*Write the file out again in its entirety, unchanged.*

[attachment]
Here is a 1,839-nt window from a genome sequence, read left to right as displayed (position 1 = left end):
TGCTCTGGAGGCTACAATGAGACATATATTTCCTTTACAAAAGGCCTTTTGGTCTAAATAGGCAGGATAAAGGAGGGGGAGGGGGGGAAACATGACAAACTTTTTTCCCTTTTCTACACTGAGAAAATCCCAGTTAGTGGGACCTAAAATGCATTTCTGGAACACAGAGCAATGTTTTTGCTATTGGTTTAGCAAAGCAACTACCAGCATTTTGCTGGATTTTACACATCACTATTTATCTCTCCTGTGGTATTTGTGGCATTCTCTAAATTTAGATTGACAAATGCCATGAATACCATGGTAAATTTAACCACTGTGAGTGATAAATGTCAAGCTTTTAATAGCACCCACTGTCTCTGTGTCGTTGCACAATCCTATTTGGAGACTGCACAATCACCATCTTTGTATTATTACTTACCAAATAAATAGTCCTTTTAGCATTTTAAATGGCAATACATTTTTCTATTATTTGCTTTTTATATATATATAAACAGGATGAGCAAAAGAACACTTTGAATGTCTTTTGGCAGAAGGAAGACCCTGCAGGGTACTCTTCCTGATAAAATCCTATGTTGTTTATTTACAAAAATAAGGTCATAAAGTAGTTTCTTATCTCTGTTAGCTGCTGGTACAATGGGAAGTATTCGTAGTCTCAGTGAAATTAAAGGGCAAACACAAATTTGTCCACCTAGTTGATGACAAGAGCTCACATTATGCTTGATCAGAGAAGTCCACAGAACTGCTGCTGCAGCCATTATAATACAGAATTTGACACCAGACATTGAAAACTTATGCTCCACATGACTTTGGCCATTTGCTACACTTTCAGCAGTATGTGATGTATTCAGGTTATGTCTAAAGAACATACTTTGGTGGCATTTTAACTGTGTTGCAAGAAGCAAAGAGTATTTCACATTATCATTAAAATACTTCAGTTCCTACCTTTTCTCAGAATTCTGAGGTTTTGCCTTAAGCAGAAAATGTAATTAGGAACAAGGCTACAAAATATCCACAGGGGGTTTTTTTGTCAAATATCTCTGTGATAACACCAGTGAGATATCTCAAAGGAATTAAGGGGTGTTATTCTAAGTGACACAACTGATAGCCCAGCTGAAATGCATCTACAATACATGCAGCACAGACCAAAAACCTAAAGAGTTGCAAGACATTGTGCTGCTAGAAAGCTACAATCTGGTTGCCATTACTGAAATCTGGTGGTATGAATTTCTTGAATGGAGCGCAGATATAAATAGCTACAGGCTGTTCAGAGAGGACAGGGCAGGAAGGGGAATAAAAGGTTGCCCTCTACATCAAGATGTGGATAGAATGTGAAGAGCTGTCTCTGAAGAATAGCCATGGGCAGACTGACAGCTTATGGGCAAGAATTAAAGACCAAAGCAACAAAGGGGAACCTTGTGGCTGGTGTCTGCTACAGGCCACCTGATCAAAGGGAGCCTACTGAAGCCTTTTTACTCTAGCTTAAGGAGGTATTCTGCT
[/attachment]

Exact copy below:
Here is a 1,839-nt window from a genome sequence, read left to right as displayed (position 1 = left end):
TGCTCTGGAGGCTACAATGAGACATATATTTCCTTTACAAAAGGCCTTTTGGTCTAAATAGGCAGGATAAAGGAGGGGGAGGGGGGGAAACATGACAAACTTTTTTCCCTTTTCTACACTGAGAAAATCCCAGTTAGTGGGACCTAAAATGCATTTCTGGAACACAGAGCAATGTTTTTGCTATTGGTTTAGCAAAGCAACTACCAGCATTTTGCTGGATTTTACACATCACTATTTATCTCTCCTGTGGTATTTGTGGCATTCTCTAAATTTAGATTGACAAATGCCATGAATACCATGGTAAATTTAACCACTGTGAGTGATAAATGTCAAGCTTTTAATAGCACCCACTGTCTCTGTGTCGTTGCACAATCCTATTTGGAGACTGCACAATCACCATCTTTGTATTATTACTTACCAAATAAATAGTCCTTTTAGCATTTTAAATGGCAATACATTTTTCTATTATTTGCTTTTTATATATATATAAACAGGATGAGCAAAAGAACACTTTGAATGTCTTTTGGCAGAAGGAAGACCCTGCAGGGTACTCTTCCTGATAAAATCCTATGTTGTTTATTTACAAAAATAAGGTCATAAAGTAGTTTCTTATCTCTGTTAGCTGCTGGTACAATGGGAAGTATTCGTAGTCTCAGTGAAATTAAAGGGCAAACACAAATTTGTCCACCTAGTTGATGACAAGAGCTCACATTATGCTTGATCAGAGAAGTCCACAGAACTGCTGCTGCAGCCATTATAATACAGAATTTGACACCAGACATTGAAAACTTATGCTCCACATGACTTTGGCCATTTGCTACACTTTCAGCAGTATGTGATGTATTCAGGTTATGTCTAAAGAACATACTTTGGTGGCATTTTAACTGTGTTGCAAGAAGCAAAGAGTATTTCACATTATCATTAAAATACTTCAGTTCCTACCTTTTCTCAGAATTCTGAGGTTTTGCCTTAAGCAGAAAATGTAATTAGGAACAAGGCTACAAAATATCCACAGGGGGTTTTTTTGTCAAATATCTCTGTGATAACACCAGTGAGATATCTCAAAGGAATTAAGGGGTGTTATTCTAAGTGACACAACTGATAGCCCAGCTGAAATGCATCTACAATACATGCAGCACAGACCAAAAACCTAAAGAGTTGCAAGACATTGTGCTGCTAGAAAGCTACAATCTGGTTGCCATTACTGAAATCTGGTGGTATGAATTTCTTGAATGGAGCGCAGATATAAATAGCTACAGGCTGTTCAGAGAGGACAGGGCAGGAAGGGGAATAAAAGGTTGCCCTCTACATCAAGATGTGGATAGAATGTGAAGAGCTGTCTCTGAAGAATAGCCATGGGCAGACTGACAGCTTATGGGCAAGAATTAAAGACCAAAGCAACAAAGGGGAACCTTGTGGCTGGTGTCTGCTACAGGCCACCTGATCAAAGGGAGCCTACTGAAGCCTTTTTACTCTAGCTTAAGGAGGTATTCTGCT